About That Thing I'm Doing (part 5): An Unintentional Activist

Since the launch of Just Doug, I have made a few observations, some of them about Asian Americans, some of them about my own views about my identity as an Asian American, and the rest coming to terms about Asian American activism.

Let me start by saying I have been realizing that I was a self-hating Asian for much of my life growing up, but in a somewhat roundabout way, hating the fact that the "model minority" trope limited what I could do in life, that I couldn't do anything with my life outside the confines of being a doctor/lawyer/engineer/banker/(insert traditional profession here).  However, even I was brainwashed to believe that this model minority trope was EARNED by Asian Americans for being lame since they got here, and I had to do my part in improving the image of Asian Americans by being a creative.

Dougie MacA, Colonizer or Savior?

Dougie MacA, Colonizer or Savior?

I am now coming to terms with my own deeply internalized white supremacy.  I eschewed Korean culture because I myself have thought it backward at times, rolling my eyes at FOBs who told me to show them undeserved respect out of age hierarchy or if I saw a lame nerdy looking Asian guy (which was me for much of my life), I'd silently mutter to myself what a disservice he was doing by merely existing, making the rest of us "assimilated Asians" look bad.  I bought into the fact that "white people could do no wrong" and it really was us as Asian Americans who needed to embrace the culture of the individual in Western society, and that a lot of our values that stemmed from our survivalist instincts back in Asia were now "backward".  I even used to be proud of the fact that my name, Douglas, comes from the US Army War General, Douglas MacArthur, General of the Armies of the Pacific during WWII, and the General of the Korean War.  Now I see it as somewhat of an extension of the Stockholm syndrome we as colonized Korean Americans on SOME level have internalized the "white savior" narrative.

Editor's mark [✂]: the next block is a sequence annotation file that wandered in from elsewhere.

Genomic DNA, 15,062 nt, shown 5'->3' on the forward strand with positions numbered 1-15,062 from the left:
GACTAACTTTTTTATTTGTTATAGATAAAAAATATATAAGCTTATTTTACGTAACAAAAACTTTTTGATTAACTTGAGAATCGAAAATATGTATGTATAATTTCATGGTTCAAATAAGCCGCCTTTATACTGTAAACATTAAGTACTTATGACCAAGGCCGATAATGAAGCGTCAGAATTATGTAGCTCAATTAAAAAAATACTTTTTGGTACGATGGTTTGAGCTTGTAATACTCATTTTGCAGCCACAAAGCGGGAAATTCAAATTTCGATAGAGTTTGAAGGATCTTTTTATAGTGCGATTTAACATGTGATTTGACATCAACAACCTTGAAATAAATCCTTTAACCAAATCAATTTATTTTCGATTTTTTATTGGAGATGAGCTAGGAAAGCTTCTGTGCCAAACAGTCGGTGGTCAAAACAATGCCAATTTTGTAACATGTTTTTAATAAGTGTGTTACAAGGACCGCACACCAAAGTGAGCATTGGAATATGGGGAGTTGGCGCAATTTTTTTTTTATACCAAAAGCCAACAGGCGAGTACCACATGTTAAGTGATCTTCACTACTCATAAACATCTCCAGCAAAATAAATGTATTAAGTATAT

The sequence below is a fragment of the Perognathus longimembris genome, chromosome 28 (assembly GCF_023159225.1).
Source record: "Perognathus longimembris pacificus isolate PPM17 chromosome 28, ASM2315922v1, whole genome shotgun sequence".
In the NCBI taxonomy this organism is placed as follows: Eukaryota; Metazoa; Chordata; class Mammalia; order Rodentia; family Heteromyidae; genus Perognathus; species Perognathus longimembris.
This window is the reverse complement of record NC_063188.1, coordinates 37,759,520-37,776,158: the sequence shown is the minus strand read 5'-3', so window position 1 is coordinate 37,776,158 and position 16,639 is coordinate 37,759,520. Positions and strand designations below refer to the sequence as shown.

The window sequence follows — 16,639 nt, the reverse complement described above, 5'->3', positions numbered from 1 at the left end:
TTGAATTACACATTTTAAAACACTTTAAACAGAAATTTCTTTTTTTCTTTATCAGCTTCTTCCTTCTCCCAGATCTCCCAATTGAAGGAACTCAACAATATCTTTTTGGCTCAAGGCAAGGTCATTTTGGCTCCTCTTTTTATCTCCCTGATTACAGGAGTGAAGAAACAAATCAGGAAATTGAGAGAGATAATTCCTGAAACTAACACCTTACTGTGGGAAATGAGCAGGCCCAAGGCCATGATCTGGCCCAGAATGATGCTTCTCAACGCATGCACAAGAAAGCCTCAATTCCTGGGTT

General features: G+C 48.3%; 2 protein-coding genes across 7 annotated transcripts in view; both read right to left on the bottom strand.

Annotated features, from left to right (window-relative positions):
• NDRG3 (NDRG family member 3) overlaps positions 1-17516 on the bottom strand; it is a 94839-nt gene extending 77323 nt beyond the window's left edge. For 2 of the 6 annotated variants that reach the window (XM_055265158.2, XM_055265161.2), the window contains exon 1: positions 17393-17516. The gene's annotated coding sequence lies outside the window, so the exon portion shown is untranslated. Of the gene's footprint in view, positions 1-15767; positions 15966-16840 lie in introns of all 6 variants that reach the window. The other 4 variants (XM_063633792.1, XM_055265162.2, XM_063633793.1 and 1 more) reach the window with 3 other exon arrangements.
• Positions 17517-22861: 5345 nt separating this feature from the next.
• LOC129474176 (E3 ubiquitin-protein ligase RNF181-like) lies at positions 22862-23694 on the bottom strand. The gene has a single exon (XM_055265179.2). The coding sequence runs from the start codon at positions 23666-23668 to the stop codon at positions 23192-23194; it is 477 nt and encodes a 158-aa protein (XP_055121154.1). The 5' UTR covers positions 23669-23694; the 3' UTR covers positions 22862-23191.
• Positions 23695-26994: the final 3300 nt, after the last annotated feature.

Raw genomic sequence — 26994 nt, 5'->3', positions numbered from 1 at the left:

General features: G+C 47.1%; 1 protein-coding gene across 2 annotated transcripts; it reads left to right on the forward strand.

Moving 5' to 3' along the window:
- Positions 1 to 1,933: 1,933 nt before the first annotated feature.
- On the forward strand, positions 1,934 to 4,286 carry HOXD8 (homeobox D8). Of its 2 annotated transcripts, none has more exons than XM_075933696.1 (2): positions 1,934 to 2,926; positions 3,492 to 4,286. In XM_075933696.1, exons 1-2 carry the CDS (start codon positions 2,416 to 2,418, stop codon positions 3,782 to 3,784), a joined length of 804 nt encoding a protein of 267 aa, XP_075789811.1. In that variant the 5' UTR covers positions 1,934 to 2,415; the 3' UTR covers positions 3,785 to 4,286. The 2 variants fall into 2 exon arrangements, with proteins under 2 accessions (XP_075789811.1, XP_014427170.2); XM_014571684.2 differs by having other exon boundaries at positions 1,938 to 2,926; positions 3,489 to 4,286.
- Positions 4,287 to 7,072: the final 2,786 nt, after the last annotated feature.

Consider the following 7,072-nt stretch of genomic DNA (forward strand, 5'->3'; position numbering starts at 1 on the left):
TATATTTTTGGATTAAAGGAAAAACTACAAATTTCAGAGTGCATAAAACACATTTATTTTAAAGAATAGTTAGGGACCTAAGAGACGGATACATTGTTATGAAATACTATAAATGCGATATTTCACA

I'm also trying to unlearn some of the other types of racism that I've embraced that stems from the model minority and that has to do with living with relative privilege under the white adjacency umbrella that I've enjoyed for so long.  As a high school student with stellar records rejected from the majority of the colleges I applied to, I played right into the white supremacy narrative of blaming affirmative action towards other ethnicities, while seeing no issue with legacy admissions that granted so many white applicants of automatic privilege.  Because of Asian American's white adjacency, I believed that if you just assimilated enough, worked hard enough, that we would be accepted and seen as American, but really that meant being seen as "white".